“I would like my images to be available in the future”, “My picture is my personal property. When a manufacturer decides to lock me out of free usage (by encrypting, or so), I recommend to boycott this manufacturer” and “If i'm gonna use raw i want to make sure i can read those files forever”, the last entered, I suspect, by a camera phone user. These Quaker-style outbursts at OpenRAW remind me of Catch 22's description of Appleby as a “fair-haired boy from Iowa who believed in God, Motherhood and the American Way of Life”. Now, what did Yossarian say to that, I wonder?

Stuart Nixon's OpenRAW article DNG is not the answer made me end up wondering what his question may be, and if it merits any answer, yet it provoked a fascinating debate and drew comments from Thomas Knoll, Adobe, and Peter Krogh.

It seems such a pointless dialogue - like the religious nuts at Speakers Corner shouting so loud about their deities and prophets that they deafen themselves to their own doubts. If you think the solution to the ultimate raw file question is openly-documenting raw files, DNG isn't the answer, but it doesn't prevent you finding it. I think Barry Pearson's right (he also continues the good fight at dpReview and in Adobe's forum) in seeing OpenRaw's single issue, the open documentation of raw image formats, as laudable but naively unrealistic. Apparently Nikon and Canon will open up, include discontinued cameras, be joined by new DSLR makers like Sony and Samsung, and those manufacturers who've already withdrawn from the DSLR market. Really? And then what? Will the imaging program that you decide to use, routinely or simply one day as a promising trial, fully utilize your particular camera's raw format secrets? Really?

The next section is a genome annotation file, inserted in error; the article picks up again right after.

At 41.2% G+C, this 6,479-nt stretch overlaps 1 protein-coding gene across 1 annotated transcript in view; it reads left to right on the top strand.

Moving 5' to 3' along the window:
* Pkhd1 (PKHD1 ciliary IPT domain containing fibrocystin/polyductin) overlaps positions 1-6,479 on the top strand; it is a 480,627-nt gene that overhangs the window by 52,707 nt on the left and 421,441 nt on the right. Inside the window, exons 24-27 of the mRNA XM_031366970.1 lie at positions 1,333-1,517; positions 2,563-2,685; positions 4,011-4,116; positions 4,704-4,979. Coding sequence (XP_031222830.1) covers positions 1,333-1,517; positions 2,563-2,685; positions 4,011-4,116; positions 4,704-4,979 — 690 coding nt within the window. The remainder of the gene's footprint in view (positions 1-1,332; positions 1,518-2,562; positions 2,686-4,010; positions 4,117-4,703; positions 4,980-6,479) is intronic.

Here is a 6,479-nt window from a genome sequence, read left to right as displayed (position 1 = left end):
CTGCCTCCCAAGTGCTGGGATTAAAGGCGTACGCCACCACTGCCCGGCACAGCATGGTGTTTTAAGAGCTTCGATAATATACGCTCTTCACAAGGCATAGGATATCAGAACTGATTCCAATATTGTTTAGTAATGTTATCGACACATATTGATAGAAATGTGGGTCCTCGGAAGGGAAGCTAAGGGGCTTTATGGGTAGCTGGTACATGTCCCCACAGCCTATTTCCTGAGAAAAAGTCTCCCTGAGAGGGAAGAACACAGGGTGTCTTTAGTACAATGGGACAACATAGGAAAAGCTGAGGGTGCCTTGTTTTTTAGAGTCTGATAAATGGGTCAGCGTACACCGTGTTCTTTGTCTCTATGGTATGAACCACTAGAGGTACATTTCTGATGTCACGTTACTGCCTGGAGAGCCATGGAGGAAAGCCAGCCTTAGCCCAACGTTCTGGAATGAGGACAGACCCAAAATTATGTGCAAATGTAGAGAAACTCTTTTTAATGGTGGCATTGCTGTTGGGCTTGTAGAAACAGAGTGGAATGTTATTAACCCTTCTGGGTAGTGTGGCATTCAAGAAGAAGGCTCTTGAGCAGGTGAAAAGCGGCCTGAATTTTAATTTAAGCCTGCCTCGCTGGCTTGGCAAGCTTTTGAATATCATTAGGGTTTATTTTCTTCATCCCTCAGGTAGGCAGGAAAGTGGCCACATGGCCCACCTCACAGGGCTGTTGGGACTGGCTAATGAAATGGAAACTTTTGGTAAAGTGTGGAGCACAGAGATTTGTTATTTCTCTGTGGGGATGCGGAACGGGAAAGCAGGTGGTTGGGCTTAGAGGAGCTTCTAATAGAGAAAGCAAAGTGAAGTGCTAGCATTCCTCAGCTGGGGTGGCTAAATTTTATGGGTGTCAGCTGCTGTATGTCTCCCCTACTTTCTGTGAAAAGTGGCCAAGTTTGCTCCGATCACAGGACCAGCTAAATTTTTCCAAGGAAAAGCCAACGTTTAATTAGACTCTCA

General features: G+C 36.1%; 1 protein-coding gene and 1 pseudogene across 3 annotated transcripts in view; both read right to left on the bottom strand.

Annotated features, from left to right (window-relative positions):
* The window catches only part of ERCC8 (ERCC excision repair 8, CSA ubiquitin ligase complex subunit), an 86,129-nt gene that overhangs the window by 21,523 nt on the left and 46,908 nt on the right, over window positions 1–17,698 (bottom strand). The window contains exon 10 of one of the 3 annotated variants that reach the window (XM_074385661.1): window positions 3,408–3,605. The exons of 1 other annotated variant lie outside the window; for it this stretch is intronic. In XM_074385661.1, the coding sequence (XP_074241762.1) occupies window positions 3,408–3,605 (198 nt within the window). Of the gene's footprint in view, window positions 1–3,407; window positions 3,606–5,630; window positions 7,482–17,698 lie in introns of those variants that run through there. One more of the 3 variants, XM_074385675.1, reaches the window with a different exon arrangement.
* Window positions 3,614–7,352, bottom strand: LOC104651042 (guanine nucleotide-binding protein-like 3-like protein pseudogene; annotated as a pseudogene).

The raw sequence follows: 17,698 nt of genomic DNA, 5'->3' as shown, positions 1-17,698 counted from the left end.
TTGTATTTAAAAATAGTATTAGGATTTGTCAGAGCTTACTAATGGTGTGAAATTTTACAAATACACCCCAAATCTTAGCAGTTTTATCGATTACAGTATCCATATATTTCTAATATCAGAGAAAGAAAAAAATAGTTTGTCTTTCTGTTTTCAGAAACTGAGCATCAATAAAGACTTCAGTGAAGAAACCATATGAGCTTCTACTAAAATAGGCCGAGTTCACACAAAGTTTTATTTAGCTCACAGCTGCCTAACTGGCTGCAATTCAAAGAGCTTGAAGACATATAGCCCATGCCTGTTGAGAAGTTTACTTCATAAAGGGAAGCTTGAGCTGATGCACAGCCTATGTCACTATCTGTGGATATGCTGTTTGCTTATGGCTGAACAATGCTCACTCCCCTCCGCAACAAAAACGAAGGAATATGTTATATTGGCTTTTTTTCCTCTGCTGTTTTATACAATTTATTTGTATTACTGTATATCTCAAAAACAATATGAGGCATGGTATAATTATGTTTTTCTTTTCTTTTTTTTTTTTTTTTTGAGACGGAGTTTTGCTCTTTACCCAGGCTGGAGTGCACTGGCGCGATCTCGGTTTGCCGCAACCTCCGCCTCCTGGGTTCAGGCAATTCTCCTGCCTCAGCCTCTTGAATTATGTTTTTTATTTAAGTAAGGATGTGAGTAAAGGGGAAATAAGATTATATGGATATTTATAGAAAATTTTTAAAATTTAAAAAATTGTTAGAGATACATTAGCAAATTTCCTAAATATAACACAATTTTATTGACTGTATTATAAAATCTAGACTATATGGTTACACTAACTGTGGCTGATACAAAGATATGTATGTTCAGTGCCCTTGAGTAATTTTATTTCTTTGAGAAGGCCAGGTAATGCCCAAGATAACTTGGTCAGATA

DNG doesn't answer the ulitmate question, but it renders it unnecessary. As usual, Peter Krogh makes the most sense:

I actually think that the metadata people create once they start working with images will be of significantly more value that the relatively small amount of information hidden in the private maker notes. You will have a lot more vested in your ACR, (or Aperture, or C1 or Bibble, or Silkypix, RSP, Lightroom) settings than you will in knowing how the camera remapped dark pixels…. If this stuff [the small amount of metadata that is contained in Private Makernotes] was absolutely necessary for a great (or even good) conversion, then C1 Pro would not be able to beat manufacturer's software.